Besides other research regarding ultraviolet light, scientists discovered similar information about moth vision. Unlike many diurnal butterflies, the hawk moth is nocturnal. Scientists studied this nocturnal hawk moth and found that they were drawn to pale-colored flowers at night. This attraction is driven by the fact that these moths have eyes with three visual pigments. These pigments pick up ultraviolet, blue, and green wavelengths.
Due to the density and distribution of these pigments in the moth’s eye retinula, the blue pigment seems to be the most important. This importance is due to its positioning, which means that its blue photoreceptors immediately identify white flower images, which are food sources. Not all moth vision works the same, but this example indicates how the hawk moth’s nocturnal vision works.
Moths Are Most Active Between 11 P.M. and 1 A.M.
A study titled “The Hourly Distribution Of Moth Species Caught By A Light-Trap” found that most moths are active from midnight to 1 a.m. Researchers set light traps between 1976 and 1979 at night for a total of 57 nights. The study observed the peak activity time of moths to find when they are most harmful to crops.
While the study revealed almost no moth activity before 7 p.m. However, the later part of the night and early morning hours tell a different story. Researchers found that the gypsy moth was the most active between 11 p.m. and 1 a.m. The black arches moth was busiest between 3 a.m. and 5 a.m., followed by the rosy gypsy moth, active from 1 a.m. to 3 a.m.
Additionally, the study demonstrated that male pine moths were drawn to the light later in the night. In contrast, the females were more active in the earlier parts of the night between 10 p.m. and 11 p.m. This study clearly indicates that there are many nocturnal moth species, all with varying behaviors.
Certain Factors Influence a Moth’s Circadian Rhythm
A circadian rhythm comprises the physical, mental, and behavioral changes within a 24-hour cycle. Components of the circadian rhythm are sleep and activity. Factors that can influence the moth’s sleep length, movement, and circadian rhythm in general are:
A day’s length of light and dark phases will influence the diurnal or nocturnal moth’s activity and sleep patterns. And as the seasons change, the day length will vary. When this happens, some moths will be more active later than earlier in the evening.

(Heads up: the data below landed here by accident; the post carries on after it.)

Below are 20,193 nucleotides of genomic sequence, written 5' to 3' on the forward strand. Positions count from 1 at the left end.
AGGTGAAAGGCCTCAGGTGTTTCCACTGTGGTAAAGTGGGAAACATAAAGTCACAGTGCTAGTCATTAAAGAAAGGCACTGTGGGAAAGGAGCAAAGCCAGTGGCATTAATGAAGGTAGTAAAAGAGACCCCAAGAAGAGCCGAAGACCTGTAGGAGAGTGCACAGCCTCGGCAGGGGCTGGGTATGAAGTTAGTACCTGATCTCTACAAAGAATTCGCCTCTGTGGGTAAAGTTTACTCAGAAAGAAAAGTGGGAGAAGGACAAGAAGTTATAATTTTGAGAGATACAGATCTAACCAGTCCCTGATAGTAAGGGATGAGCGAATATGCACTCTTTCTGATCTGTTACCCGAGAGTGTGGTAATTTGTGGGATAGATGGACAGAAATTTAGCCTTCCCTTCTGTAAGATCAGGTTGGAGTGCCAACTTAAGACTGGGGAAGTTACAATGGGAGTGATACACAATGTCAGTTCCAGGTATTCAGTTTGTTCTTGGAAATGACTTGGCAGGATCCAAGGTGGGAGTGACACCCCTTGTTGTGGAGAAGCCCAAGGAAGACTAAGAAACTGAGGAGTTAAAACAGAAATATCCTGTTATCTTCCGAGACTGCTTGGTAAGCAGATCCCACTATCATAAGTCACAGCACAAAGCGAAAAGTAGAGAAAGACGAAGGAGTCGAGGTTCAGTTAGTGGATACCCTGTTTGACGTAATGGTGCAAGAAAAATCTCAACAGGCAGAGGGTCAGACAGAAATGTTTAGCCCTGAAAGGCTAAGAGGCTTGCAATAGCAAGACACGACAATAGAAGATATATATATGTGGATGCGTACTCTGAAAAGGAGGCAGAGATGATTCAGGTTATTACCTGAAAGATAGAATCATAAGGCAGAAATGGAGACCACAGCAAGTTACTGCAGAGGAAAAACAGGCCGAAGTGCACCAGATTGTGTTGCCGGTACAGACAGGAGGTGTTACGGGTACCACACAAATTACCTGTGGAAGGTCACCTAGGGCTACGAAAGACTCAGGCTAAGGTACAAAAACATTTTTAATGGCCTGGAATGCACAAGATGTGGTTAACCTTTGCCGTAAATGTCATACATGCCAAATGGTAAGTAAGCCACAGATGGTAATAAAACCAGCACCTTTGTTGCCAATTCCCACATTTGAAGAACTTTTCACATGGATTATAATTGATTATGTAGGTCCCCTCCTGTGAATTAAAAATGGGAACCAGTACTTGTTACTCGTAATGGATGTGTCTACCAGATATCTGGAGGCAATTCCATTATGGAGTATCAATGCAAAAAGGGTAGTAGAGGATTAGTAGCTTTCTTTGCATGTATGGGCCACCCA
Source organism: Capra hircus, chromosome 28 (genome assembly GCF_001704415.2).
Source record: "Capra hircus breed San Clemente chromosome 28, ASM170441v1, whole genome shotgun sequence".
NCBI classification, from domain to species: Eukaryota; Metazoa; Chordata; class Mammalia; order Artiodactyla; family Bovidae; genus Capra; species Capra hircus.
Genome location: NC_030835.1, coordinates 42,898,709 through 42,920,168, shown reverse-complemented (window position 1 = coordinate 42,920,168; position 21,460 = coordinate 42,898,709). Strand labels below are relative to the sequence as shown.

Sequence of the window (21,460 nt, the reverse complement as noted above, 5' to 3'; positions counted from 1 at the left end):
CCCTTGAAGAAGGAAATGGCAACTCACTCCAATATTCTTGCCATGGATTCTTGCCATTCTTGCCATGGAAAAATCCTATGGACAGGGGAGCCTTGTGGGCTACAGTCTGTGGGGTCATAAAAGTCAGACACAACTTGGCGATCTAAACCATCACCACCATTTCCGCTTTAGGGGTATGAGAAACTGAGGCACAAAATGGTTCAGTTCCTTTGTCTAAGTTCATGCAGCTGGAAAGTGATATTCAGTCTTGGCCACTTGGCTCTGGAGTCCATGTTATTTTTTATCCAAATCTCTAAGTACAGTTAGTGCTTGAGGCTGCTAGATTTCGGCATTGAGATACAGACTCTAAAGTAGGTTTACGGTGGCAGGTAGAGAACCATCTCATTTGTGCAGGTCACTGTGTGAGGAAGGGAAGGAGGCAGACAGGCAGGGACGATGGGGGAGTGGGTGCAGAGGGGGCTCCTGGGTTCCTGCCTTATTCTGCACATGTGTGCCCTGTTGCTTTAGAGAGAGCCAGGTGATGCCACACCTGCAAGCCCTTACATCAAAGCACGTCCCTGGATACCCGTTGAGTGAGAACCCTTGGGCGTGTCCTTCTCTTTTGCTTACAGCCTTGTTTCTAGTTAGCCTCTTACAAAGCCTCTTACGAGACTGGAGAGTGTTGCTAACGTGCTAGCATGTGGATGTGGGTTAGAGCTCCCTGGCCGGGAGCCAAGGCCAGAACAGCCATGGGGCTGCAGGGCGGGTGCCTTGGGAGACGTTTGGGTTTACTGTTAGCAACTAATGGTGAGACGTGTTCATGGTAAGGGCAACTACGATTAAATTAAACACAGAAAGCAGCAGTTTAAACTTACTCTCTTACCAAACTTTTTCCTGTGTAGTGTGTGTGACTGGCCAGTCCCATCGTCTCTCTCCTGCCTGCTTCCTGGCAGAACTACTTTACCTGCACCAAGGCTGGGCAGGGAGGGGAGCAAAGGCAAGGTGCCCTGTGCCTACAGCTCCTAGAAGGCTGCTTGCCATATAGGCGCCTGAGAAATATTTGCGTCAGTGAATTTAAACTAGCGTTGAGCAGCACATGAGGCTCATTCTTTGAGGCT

Day length at the equator is roughly 12 hours, regardless of the season. Still, the day length in the northern hemisphere is longer in the summer months and shorter in the winter months. Because of this, moths in the northern hemisphere are active earlier at night, while moths at the equator are active later at night.
In colder areas, nocturnal moths will be more active earlier at night. As the evening progresses, the temperature drops. It may become so icy that the moth cannot fly anymore, so its activity will decrease. In warmer temperatures, nocturnal moths will be more active later at night. The temperature will drop as the night progresses. These moths will be busy in the middle of the night when the temperature is at its lowest.
Nocturnal vs. Diurnal: What’s The Difference?
Navigate to Nocturnal vs. Diurnal: What’s The Difference? for further information about the nocturnal and diurnal phenomenon in various living creatures.
Up Next – All About Moths
More from A-Z Animals
The Featured Image
Thank you for reading! Have some feedback for us? Contact the AZ Animals editorial team.
- Frontiers, Available here: https://www.frontiersin.org/articles/10.3389/fevo.2014.00043/full
- Research Gate, Available here: https://www.researchgate.net/publication/270407876_THE_HOURLY_DISTRIBUTION_OF_MOTH_SPECIES_CAUGHT_BY_A_LIGHT-TRAP
- The Company of Biologists, Available here: https://journals.biologists.com/jeb/article/206/19/3303/13980/A-MOTH-S-EYE-VIEW
- Science Learning Hub, Available here: https://www.sciencelearn.org.nz/resources/2447-nocturnal-adaptations-of-moths
- Springer Nature, Available here: https://link.springer.com/article/10.1007/s13127-017-0350-6